Former NSA General Counsel Stewart Baker is known for his long time opposition to what he calls the "privacy lobby" - political groups who advocate for laws that protect consumer privacy from corporate and government intrusions. This month he has taken this opposition to a new level with the announcement of the "Privy Award" - a tongue in cheek award for "Dubious Achievements in Privacy Law." The Award is intended to be a sort of dunce cap that can be bestowed by Baker and his online followers on advocates of what he perceives to be bad privacy law.
In his blog post announcing the creation of this award, Baker argues that the intent is to illustrate that privacy laws are always bad, and that privacy just isn't the sort of thing that laws should protect. In making this argument, he descends into a morass of logical fallacies and bad metaphors.
First, Baker compares privacy laws to prohibition and to laws against rudeness:
We teach our kids to respect the privacy of others, just as we teach them good manners and restraint in drinking alcohol. At the same time, no one wants courts and legislators to punish us for rudeness or prohibit us from buying a drink.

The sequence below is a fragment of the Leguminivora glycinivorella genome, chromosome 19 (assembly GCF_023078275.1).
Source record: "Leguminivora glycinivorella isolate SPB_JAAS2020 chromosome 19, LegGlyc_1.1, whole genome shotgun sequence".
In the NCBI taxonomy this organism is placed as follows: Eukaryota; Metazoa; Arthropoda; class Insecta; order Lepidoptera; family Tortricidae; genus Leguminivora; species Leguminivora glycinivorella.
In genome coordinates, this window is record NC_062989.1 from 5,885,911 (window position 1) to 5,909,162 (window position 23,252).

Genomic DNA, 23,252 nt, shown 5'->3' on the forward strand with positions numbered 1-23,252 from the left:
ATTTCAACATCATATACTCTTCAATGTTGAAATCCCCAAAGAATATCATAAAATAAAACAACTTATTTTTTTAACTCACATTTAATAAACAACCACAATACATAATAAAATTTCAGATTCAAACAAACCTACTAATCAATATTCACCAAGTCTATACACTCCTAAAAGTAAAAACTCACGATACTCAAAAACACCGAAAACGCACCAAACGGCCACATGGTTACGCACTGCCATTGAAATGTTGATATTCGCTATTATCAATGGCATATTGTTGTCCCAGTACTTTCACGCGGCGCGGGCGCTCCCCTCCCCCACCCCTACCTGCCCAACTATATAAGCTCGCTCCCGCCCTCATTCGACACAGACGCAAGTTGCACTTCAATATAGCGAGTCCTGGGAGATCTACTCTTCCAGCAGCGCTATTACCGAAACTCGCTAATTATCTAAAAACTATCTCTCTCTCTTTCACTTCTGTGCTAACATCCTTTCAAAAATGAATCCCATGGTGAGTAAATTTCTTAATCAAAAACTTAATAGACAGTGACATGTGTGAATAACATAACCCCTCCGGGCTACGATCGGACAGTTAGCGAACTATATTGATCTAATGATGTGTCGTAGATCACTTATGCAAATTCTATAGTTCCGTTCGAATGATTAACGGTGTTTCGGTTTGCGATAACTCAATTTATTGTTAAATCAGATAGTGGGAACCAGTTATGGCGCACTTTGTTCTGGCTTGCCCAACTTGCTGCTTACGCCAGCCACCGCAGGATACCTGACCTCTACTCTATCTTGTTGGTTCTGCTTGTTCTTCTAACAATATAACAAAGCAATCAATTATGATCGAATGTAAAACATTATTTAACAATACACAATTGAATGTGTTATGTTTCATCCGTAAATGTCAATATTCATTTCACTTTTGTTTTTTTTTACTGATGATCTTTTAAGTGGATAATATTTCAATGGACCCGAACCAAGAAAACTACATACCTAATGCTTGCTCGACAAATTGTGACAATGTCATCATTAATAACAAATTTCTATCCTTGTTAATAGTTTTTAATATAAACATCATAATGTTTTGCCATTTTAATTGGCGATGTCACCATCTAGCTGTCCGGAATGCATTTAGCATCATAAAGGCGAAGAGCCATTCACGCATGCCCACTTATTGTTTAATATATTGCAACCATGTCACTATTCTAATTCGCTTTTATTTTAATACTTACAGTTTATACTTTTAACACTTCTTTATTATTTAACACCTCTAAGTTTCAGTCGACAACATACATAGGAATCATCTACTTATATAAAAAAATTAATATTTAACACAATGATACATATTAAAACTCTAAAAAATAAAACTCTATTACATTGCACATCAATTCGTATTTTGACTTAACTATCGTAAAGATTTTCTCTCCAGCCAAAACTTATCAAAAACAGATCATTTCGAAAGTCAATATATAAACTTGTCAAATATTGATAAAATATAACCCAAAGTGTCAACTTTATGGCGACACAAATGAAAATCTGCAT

Let's start by addressing his comparison to prohibition. He writes:
We've already tried mandating abstinence from alcohol once. It didn’t work out so well. And it’s unlikely that Prohibition would have worked better if we’d made it illegal to drink to excess.
Of course, there is a pretty important difference between alcohol prohibition and privacy laws. Alcohol abuse is something that you do to yourself. It is whats known as a "victimless crime," in that the primary victim of the behavior is the person who chooses to engage in it. Conversely, there is no such thing as a self inflicted privacy violation. Its impossible to violate your own privacy!
The comparison to rudeness is perhaps more silly. Baker writes:
We know rude behavior when we see it, but no one wants a Good Manners Protection Agency writing rudeness regulations -- or setting broad principles of good manners and then punishing a few really rude people every year. The detailed regulations would never capture the evolving nuances of manners, while selective prosecution of really rude people would soon become a tool for punishing the unpopular for their unpopularity.
The reason that we don't want a Good Manners Protection Agency isn't because rudeness is hard to define, its because you have a Constitutionally protected right to be rude! Its called the the Right to Freedom of Speech, and any law against rude behavior would almost certainly violate it. Conversely, you do not have a Constitutional right to violate other people's privacy!
Baker goes on to commit a popular logical f... [ Read More (0.7k in body) ]
Stewart Baker's 'Privy Award for Dubious Achievements in Privacy Law' is a marathon of bad metaphors.